Toohil's relationship with Miccarelli has once before come under scrutiny.
In 2013, the Inquirer reported that then-House leaders asked the state police to investigate anonymous videos that disparaged Toohil. One was sent by email to every member of the House and contained a picture of Toohil when she was younger. In the photo, she is seated at a table with a smoking device and what appears to be marijuana.
Soon after, a Democrat trying to unseat Toohil that year briefly ran a campaign ad that featured a photo of Toohil and a man atop a camel during a trip to Israel. In the photo, the man had his arms wrapped around her waist.
The man was Miccarelli, and the two were in Israel for an educational trip sponsored by the Jewish Federation of Greater Philadelphia. Her hometown newspapers pounced on the trip, as well as her relationship with Miccarelli.
At the time, state police officials questioned at least a half-dozen people – including legislators – with several being asked about Miccarelli's relationship with Toohil and how it ended.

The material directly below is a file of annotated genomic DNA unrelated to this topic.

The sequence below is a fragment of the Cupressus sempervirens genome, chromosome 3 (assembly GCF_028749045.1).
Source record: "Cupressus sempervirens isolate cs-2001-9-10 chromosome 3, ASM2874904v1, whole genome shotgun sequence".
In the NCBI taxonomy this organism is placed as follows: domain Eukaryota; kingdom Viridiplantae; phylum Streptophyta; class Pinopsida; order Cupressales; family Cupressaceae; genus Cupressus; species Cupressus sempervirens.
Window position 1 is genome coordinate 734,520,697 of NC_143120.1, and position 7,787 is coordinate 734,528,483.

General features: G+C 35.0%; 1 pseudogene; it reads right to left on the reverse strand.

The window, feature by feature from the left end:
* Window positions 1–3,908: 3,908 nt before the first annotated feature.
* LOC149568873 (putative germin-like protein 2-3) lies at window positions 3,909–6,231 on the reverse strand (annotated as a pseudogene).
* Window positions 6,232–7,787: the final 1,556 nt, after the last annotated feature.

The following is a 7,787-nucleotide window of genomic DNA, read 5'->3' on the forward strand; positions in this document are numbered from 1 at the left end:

Miccarelli declined repeatedly to discuss that investigation, which ended without any charges being filed.
Toohil also declined comment about the probe. At the time, House leaders relocated her office to a different part of the Capitol because she told them she felt unsafe.
After the House lawyers began their inquiry last month, Miccarelli was stripped of his security privileges at the Capitol, meaning he is no longer permitted to park his car in a garage reserved for lawmakers and must enter the building through manned security stations at doors used by members of the general public.